Journalism 101

It has been a busy few months for the games industry with some absolutely stonking games landing at our feet. Since my last blog post I have reviewed quite a few titles but the stand-outs for me are Nier: Automata, Rain World and the just released Prey. If you are looking for a new game to sink your time into I can recommend all three of these games for different reasons: check the reviews section for more details.


Prey has actually arrived amidst some fairly controversial goings-on. The most notable of these was IGN giving the game a score of 4/10 (since changed to 8/10) due to a progression halting bug they encountered. As always with the internet, opinions will vary, but my own take on this 'review' is that it was not a review at all but a journalistic tantrum by a guy who should know better. I have never used game scores in my critiques and never will. I believe they devalue the review, become impossible to balance (due to endless comparisons) and, to be frank, are not worth the trouble. Obviously, other sites can do as they wish because that is their prerogative. However, when you are the biggest games media site on the planet you would be foolish not to at least understand that an unfair score will have far-reaching consequences for that games developer. People could (and will likely) lose their jobs, that particular series could be discontinued but the most annoying for me: a person could be put off playing a game they would have loved. All these things should not influence a critic's verdict but these potential consequences do mean that every critic has a duty to review each game fully and fairly. Six days after release and the bug has been completely fixed, yet that crushing score will now remain on the internet across various sites forever. I personally think this is a tragedy for a game that is this good, has taken some risks and has clearly been a labour of love for the team at Arkane.



If I'm being fair, I also have to lay some blame for this situation at the feet of Bethesda due to their ridiculous policy regarding review copies. When the big B announced they would no longer be furnishing media sites with advanced copies for the purpose of review journalists were collectively flabbergasted. The problem now is that all sites get a game on launch day and must then scramble to get a review out before it loses its relevance. This means that gamers who want to play on release day must go into a purchase blind, not only in terms of game quality but also regarding bugs and performance issues (this is especially critical for PC Gamers). Now to be frank, I don't care about being first out as my reviews are a work of passion and I'm not in this for the clicks. In contrast, most big media sites live and die by the Internet traffic they generate. I believe it is this pressure that has already led to many reviews by mainstream sites being rushed out of the door. In the case of Prey, rather than wait for a fix (which we knew was coming) IGN slapped a big 'do not buy' on Prey and moved on. This is a very shitty thing to do considering how much weight IGN have in the world of gaming. The bottom line for me is this: if you haven't played the game you can't publish a review. Interestingly, Dan Stapleton (who reviewed Prey for IGN) suggested on Twitter that my very existence makes him angry and I make 'the rest of us' (I assume proper reviewers) look bad. I must admit I am surprised that IGN are happy for their editors to throw abuse around on social media unchecked: maybe Dan should watch Kingsmen for a lesson in manners.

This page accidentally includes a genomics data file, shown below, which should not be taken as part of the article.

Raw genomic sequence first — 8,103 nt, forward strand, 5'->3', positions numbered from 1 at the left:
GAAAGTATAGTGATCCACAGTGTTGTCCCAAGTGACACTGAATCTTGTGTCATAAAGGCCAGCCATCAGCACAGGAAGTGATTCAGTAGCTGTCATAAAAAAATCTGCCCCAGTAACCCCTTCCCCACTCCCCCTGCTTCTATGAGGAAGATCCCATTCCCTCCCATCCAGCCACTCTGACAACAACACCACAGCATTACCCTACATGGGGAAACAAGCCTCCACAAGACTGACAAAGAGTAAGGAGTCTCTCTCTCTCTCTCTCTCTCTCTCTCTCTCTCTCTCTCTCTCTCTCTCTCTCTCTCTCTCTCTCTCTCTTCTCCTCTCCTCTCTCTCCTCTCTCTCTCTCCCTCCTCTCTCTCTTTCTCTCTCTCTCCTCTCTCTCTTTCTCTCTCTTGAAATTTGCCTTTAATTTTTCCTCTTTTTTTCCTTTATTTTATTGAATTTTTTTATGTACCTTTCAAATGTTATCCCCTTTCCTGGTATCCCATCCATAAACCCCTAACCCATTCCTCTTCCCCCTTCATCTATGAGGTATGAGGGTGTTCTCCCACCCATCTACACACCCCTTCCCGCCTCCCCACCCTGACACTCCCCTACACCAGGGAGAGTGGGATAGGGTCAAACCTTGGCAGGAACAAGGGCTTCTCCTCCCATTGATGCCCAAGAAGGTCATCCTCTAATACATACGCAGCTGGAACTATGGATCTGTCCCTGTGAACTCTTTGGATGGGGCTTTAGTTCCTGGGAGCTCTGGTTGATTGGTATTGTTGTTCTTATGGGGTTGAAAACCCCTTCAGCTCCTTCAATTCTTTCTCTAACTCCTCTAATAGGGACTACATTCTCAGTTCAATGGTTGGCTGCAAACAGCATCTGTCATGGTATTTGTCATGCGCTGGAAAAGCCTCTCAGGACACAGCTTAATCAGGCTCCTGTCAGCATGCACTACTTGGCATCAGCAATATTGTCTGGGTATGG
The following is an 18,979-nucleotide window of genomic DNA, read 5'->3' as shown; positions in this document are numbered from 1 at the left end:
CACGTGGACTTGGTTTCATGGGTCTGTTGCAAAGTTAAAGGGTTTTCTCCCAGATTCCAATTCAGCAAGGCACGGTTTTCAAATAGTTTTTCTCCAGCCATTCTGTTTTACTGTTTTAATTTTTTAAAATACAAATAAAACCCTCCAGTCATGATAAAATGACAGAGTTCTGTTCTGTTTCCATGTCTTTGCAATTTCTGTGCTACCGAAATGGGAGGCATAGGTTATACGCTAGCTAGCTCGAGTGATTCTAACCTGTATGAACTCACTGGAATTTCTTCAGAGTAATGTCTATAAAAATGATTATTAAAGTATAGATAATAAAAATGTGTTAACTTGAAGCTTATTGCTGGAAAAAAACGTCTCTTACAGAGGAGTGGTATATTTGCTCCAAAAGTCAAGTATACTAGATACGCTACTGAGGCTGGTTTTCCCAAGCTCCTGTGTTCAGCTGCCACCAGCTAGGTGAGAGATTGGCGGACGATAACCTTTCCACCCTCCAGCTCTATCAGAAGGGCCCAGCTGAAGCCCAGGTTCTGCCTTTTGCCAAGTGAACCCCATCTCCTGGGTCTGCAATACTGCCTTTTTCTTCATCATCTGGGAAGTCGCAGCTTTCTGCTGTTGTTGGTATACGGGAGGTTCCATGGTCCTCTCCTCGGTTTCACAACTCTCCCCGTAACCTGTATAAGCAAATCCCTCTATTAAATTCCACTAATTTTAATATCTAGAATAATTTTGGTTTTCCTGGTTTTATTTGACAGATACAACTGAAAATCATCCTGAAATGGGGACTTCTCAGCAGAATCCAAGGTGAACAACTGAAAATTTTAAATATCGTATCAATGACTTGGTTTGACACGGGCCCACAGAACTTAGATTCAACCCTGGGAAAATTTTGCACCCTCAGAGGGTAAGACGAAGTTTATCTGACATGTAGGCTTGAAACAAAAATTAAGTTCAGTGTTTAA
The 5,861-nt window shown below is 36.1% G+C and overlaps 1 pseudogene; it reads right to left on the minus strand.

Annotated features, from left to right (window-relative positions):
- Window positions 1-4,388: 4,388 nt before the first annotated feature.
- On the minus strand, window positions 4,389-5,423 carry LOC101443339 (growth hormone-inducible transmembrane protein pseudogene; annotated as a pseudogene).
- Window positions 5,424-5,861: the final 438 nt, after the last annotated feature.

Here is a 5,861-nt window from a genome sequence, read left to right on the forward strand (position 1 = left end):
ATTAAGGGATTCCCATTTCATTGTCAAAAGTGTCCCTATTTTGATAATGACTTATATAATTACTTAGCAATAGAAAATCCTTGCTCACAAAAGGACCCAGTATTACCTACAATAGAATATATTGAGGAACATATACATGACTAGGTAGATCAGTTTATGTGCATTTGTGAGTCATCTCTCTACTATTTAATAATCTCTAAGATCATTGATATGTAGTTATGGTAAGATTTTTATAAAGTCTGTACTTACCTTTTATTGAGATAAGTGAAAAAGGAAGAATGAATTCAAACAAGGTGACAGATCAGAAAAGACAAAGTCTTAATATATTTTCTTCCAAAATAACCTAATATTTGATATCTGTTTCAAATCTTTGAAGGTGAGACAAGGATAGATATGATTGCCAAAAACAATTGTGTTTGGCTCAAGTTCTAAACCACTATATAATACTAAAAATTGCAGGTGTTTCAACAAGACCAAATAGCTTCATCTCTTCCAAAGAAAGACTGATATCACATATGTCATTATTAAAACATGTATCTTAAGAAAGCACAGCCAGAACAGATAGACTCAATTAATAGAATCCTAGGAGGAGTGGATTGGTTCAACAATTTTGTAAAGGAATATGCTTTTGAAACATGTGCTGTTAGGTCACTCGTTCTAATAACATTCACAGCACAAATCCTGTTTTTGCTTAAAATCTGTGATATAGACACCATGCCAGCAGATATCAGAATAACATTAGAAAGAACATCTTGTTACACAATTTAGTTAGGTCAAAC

Moving on, the future of two game series have sailed into murky water this week. With the mixed reception of Mass Effect Andromeda, it seems EA have been doing a bit of soul-searching. They have now confirmed the Mass Effect journey will be going on a 'hiatus'. I personally enjoyed elements of Andromeda but also recognise it was loaded with problems and repetitive gameplay loops. Let us hope they wipe the board clean (again) and this time focus on innovation, as well as what made the series great in the first place. Some Q&A would also be champion. Also this week Square Enix have announced a split with Hitman's creators IO Interactive. This decision comes in the wake of some massive financial losses for the publisher. All is not lost, however, as there seems to be plenty of interest from third parties in picking up the Danish developer. There are good indications that the game's second season is actually well into development, so hopefully Agent 47 will be back with us soon. Regardless, we wish the people over at IO Interactive the very best of luck during this uncertain period.

So what's next for gaming in 2017? Well, dare I say it, there are a quiet few weeks coming up as we start the final approach to E3. Obviously, there will be leaks and rumours galore, as always I'll be scanning the airwaves for all PC related game news. I am going to be spending the next few weeks working on the website and getting my recording studio finished off. I might also have a jaunt through all them early access games I keep buying and see what the current state of play is. 

Lastly, I am thrilled to announce that I have been granted a press pass for Gamescom 2017, which means I'll be covering the event from Cologne this year. Rigged for Epic started out as a small project but now seems to be growing bigger than I'd ever hoped and these last few months I've hit some important milestones. I think the question of whether to start producing video content is now a matter of when and not if. Thank you to everyone who reads my work and especially my friends in the Exterminatus Gaming community: if you are looking for a solid group to game with you could do a lot worse.